Great St Mary’s is one of three places of worship it was built from flintstone and mortar on a site that is believed to go back to pre-Domesday times (11th Century). The church has royal connections. Both Elizabeth I and Anne Boleyn, wife of Henry VIII worshipped here.
As for pubs there are now only three left as far as I can recall with two of the closing in recent times, neither of the closed pubs were up market establishments, so it was not a surprise they went.January 25, 2018 at 5:38 pm #16186
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Pinched this from GENUKI about my village:
Gilbert de LEKEBURN (or TODWALLE) founded a Priory of Cistercian nuns here shortly before the reign of King John, circa 1150. All the monastic buildings have since disappeared and a more modern mansion built on the site.
The Anglican parish church is dedicated to All Saints, and was built about 1380 out of chalk.
The church was thoroughly restored in 1868, seats 240 and is a Grade I listed building with British Heritage.
Once there were 3 Methodist chapels, now all are private homes. We have a village pump, which was the main source of village water until 1953. That information came from an old chap in his 90’s, now long deceased, shortly after I came here in 2003. The Priory has a long, earthen surface lane winding around to it through old trees. When I first came here I used to take my dog Charlie down the lane, until one day a guy from a house at the entrance told me that the inhabitants of a mansion at the site of what used to be “The Abbey” objected to my presence on their private road. I answered thus: “It was a Priory, not an Abbey. It has no signage informing of a private road. Therefore I have a perfect right to walk there, until the legal position is correctly communicated to me.” I walked Charlie down there for a week or so, until one day his hackles went up and he adopted a real canine Threat Posture. Looking to the bend in the lane, I saw the biggest black cat I ever saw outside of a zoo. I wish I had taken my camera, but had to drag Charlie away. He really wanted to have some of that animal: it was twice his size, but Charlie tackled anything, which was the reason I had to part with him. He was a Rescue dog and saw any other form of animal life as a threat to me.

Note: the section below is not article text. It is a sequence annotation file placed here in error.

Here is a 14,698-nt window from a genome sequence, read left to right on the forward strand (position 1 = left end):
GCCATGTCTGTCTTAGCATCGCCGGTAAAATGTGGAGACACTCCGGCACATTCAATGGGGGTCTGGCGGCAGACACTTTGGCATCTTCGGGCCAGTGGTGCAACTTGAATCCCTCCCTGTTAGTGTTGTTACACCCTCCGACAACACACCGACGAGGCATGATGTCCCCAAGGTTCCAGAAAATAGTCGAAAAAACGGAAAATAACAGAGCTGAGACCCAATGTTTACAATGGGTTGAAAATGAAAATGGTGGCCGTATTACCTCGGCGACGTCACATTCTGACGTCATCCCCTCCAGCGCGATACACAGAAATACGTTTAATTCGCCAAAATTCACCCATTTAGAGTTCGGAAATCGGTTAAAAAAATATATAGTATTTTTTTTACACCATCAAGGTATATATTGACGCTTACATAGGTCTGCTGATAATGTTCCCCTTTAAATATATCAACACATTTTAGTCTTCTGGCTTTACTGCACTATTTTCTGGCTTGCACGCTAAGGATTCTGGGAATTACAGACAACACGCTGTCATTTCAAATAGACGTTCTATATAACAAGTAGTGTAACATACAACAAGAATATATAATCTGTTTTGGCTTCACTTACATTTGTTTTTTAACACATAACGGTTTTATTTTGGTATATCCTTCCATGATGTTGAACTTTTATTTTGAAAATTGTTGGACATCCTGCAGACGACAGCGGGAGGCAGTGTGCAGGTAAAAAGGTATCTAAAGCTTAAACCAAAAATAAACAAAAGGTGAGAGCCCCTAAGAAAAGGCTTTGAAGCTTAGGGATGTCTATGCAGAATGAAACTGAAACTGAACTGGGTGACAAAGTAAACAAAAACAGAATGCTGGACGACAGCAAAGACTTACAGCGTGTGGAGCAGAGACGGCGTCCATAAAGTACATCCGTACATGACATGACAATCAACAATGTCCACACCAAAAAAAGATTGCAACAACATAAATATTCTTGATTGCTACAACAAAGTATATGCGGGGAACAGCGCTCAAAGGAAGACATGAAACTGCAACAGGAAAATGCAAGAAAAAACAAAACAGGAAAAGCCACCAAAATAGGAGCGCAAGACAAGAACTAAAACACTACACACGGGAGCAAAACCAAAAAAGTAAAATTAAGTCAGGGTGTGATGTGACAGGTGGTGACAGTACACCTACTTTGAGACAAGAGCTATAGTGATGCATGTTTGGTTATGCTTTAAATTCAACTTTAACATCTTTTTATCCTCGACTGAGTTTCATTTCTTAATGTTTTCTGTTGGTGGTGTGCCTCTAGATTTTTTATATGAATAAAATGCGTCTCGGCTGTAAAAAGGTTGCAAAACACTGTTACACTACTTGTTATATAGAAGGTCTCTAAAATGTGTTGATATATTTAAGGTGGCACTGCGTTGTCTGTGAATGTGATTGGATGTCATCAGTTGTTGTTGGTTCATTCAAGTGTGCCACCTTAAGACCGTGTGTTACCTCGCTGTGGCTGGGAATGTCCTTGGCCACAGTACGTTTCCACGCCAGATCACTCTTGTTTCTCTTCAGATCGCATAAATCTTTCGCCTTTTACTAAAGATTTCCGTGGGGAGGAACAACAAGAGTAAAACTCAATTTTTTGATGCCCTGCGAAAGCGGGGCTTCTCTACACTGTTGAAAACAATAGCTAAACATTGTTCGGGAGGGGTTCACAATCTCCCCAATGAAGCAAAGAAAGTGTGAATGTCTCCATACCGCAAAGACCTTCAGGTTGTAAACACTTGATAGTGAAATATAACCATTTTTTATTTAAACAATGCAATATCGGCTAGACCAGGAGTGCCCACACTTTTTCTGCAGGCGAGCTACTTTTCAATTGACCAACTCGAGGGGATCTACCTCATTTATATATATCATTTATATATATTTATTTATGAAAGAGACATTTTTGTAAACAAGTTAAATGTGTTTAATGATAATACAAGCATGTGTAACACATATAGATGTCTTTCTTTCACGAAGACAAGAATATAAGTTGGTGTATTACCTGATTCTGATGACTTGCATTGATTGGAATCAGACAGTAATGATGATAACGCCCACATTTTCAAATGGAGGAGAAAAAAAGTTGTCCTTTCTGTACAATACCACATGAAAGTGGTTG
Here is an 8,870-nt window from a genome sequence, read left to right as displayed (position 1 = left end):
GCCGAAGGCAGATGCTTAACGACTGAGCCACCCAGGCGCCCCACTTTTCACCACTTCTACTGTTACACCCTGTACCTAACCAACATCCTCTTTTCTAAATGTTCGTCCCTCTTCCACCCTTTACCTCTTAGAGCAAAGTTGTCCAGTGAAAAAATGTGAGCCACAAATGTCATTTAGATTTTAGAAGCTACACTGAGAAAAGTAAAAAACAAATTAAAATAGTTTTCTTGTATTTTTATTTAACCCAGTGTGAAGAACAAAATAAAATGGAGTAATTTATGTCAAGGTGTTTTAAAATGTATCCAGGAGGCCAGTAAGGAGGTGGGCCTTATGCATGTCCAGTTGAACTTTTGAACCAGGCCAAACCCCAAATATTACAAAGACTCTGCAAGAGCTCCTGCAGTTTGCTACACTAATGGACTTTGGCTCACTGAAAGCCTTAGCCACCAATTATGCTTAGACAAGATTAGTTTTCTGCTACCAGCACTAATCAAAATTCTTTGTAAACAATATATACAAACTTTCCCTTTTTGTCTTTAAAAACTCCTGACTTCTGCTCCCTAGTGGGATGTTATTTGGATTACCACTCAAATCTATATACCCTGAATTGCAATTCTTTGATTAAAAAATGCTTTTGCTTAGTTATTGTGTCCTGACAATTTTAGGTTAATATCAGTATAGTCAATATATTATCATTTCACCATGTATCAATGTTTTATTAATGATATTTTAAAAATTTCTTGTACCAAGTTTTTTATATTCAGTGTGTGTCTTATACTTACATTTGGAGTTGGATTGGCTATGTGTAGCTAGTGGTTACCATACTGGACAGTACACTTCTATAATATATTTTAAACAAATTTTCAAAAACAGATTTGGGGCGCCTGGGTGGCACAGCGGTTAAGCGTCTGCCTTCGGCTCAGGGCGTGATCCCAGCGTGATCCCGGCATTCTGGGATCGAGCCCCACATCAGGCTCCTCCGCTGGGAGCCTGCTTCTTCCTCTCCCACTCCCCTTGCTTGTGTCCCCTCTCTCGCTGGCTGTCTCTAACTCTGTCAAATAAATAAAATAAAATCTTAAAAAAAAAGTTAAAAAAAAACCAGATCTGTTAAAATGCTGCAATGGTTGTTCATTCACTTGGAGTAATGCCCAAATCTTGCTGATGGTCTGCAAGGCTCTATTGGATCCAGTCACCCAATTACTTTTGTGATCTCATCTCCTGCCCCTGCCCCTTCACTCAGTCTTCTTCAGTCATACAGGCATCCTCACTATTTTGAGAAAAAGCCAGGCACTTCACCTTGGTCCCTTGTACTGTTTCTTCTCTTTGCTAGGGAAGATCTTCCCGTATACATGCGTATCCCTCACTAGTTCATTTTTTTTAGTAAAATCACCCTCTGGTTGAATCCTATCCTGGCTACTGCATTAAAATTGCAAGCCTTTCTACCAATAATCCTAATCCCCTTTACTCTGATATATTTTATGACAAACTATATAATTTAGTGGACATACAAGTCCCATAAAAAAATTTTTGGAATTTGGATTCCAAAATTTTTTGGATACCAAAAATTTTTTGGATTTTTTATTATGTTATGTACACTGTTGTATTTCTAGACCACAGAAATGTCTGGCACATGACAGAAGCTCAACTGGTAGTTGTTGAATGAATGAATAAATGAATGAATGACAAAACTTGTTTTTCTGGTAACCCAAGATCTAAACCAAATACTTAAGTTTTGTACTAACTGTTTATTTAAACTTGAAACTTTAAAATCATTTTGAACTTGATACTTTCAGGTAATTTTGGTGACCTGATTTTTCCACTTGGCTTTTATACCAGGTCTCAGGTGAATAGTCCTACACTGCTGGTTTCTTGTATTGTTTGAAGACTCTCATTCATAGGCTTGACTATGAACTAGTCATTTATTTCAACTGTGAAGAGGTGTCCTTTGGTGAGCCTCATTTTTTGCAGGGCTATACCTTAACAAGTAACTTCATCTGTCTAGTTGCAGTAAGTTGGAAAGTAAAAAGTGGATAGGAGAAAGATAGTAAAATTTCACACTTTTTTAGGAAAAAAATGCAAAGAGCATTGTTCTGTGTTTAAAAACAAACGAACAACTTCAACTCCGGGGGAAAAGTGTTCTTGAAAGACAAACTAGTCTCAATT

I reported the Big Cat and was told by the RSPCA that it had been seen in other parts of Lincolnshire. It was eventually shot somewhere else, I believe. It was a Puma and I was most pleased that I was unable to make its acqaintance.😅
Church, in there around the other side are 3 of my mates, I don’t plan on joining them anytime soon.
Images: Copyright Richard Croft and licensed for reuse under Creative Commons Licence.
Pump, handle still attached, still works if needed. There is a huge aquifer beneath the village:
- This reply was modified 3 weeks, 3 days ago by Bob Williams.
“If you think this Universe is bad, you should see some of the others.”
― Philip K. Dick, legendary SF writer.